Review : Celestron 7×50 Cometron Binoculars

Build Quality of Cometron 7×50

The overall build quality is nice. The binoculars have a soft rubberized surface and feel comfortable in the hand. Two roughened regions on the bottom of the prism casings provide a comfortable grip to place your thumbs, whether you hold the binoculars from the sides or from the front. It is possible to bend the arm holding the eyepiece focus position, but this doesn’t present a problem in general use–just don’t bend the thing. Focus is very smooth. Celestron claims they are “water-resistant” but I’m not getting water anywhere near these things–there are a few places that look like they could let in water through little seams.


The Cometron 7x50s include dust caps, a travel bag, and a strap for the binoculars. The travel bag is fine, seems to be made of nylon, closes with velcro, nothing to write home about. Nice for those who will be traveling or hiking with these.

Cometron 7x50 in travel bag



The Cometron 7x50s use two fully multicoated 50mm objective lenses, two BK7 Porro prisms (I can’t tell if they are coated or not–their reflections are not colorful but they’re also not super bright), and two eyepieces which seem to be three-element Kellners. Kellners have a moderate field of view of around 40 degrees. Given the advertised 6.8 degree field of view and 7x magnification, this is closer to 47.6 degrees. That’s close to Plossl-like performance fields, but I feel that it’s probably closer to 40 or 45 all the same–the apparent field of view does seem somewhat more claustrophobic than a normal Plossl eyepiece in a telescope. The objectives have blackened edges, but the eyepiece’s eye doublets do not, and are easily visible as a stony-white ring inside the eyepiece. Micro-baffles ring the interior of the lens tubes to control stray light.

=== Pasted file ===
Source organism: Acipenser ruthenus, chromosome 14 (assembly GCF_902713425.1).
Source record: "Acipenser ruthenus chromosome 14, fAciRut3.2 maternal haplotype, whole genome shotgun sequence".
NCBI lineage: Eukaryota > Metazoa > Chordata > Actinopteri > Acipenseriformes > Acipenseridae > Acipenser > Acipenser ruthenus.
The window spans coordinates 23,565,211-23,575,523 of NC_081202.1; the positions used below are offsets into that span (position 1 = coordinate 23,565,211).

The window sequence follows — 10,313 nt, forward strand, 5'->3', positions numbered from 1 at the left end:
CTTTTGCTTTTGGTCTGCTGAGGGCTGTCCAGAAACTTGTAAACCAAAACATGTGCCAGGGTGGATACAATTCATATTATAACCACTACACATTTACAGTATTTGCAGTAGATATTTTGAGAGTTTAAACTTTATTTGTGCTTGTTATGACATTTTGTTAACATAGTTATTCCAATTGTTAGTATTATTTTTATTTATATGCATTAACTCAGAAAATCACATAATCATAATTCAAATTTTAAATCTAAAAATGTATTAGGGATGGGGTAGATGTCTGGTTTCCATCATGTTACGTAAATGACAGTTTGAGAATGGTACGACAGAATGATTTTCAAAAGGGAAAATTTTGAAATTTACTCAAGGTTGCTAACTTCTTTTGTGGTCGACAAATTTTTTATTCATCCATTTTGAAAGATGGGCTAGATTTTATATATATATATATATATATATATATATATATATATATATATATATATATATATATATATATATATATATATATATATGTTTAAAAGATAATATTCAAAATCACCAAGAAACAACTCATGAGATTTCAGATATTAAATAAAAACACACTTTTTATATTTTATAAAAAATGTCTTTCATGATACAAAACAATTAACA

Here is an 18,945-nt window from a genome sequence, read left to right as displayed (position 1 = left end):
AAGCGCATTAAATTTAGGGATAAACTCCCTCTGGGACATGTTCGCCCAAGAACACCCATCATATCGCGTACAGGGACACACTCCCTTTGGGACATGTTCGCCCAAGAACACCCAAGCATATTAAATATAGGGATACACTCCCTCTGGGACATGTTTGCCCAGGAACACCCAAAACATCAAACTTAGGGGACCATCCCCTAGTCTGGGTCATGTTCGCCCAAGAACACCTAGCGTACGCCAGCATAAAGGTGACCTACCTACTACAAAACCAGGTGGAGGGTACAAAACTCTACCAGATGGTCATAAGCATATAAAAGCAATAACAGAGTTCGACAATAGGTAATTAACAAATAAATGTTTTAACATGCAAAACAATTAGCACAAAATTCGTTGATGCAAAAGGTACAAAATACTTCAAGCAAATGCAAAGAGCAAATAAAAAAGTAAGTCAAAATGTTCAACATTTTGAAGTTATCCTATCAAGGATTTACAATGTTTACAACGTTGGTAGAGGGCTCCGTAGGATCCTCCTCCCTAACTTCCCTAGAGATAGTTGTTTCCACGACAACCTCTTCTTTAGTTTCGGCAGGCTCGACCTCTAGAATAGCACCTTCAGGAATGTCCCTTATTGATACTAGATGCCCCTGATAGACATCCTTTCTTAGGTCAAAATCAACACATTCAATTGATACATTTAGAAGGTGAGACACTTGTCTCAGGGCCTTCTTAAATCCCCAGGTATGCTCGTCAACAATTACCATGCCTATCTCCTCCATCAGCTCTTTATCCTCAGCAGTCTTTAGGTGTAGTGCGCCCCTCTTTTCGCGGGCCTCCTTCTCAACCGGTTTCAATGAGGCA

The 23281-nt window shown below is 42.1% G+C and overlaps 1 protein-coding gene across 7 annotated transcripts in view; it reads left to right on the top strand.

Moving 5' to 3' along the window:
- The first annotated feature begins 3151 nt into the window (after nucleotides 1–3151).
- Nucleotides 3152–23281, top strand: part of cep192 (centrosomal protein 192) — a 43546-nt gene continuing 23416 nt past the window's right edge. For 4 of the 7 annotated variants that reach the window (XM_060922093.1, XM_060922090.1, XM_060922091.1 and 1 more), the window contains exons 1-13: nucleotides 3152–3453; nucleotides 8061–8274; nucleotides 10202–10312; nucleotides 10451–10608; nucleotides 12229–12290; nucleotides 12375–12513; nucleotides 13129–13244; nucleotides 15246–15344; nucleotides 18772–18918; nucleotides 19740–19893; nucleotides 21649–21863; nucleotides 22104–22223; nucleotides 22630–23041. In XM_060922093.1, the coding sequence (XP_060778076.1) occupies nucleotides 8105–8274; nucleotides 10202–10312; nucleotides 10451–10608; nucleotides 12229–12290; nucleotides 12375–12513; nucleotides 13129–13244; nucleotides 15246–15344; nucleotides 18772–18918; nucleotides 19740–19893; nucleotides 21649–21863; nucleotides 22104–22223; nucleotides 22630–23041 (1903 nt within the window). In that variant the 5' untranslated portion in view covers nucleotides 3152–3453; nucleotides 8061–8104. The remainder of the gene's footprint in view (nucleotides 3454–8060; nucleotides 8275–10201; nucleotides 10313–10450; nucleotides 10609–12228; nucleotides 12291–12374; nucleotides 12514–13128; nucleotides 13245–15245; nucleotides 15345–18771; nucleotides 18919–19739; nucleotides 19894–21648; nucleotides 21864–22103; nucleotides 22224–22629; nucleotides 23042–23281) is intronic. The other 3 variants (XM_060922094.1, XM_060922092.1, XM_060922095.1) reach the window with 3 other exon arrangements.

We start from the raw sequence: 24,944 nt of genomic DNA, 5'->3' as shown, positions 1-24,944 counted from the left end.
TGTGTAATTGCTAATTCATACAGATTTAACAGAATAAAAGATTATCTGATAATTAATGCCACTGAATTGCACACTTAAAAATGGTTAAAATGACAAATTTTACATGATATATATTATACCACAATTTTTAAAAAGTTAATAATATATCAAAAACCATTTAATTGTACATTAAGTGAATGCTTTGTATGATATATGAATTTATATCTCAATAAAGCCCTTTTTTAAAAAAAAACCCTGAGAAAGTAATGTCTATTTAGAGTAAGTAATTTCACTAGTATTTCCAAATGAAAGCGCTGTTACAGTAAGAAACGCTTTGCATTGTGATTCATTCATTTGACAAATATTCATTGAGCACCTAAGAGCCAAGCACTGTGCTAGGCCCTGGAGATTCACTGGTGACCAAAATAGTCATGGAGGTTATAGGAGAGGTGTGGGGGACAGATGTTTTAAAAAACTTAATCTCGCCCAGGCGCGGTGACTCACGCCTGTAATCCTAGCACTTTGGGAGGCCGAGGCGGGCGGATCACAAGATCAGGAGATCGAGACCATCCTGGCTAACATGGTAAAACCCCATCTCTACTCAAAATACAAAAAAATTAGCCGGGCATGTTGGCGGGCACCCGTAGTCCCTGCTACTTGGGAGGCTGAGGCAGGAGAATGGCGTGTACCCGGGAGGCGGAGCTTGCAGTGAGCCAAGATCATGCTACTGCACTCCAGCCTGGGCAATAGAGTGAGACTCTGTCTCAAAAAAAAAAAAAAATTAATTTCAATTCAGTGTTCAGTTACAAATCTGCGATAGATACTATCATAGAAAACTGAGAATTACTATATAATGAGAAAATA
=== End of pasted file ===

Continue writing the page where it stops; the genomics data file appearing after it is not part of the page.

There is a design flaw in these binoculars, however, that must be pointed out. Like many cheap binoculars, the manufacturer has skimped out on the prisms, and thus the exit pupil is sort of squared-off — implying the effective aperture is cut off slightly. It’s hard to say for sure exactly how much of an impact this has, as it’s not the most severe possible case, but it is something to keep in mind. From a simple test shining a light through the eyepiece and watching the image projected on paper, it seems that images still form outside the “squared off” portion, they’re just dimmer, so I think it must have something to do with the broad light cone and the use of BK7 prisms as opposed to the more expensive BAK4 prisms. More expensive binoculars typically do not have this limitation. The end result is a reduction in effective light gathering and a bit of vignetting at the eyepiece’s edges.

Visual Impressions

I first tried the binoculars from my front porch after unboxing them in the afternoon. They are well collimated, with no trouble merging the images in my eyes. There’s something special about the increased depth perception you get from a pair of binoculars–something which only truly applies during terrestrial viewing and not so much at night.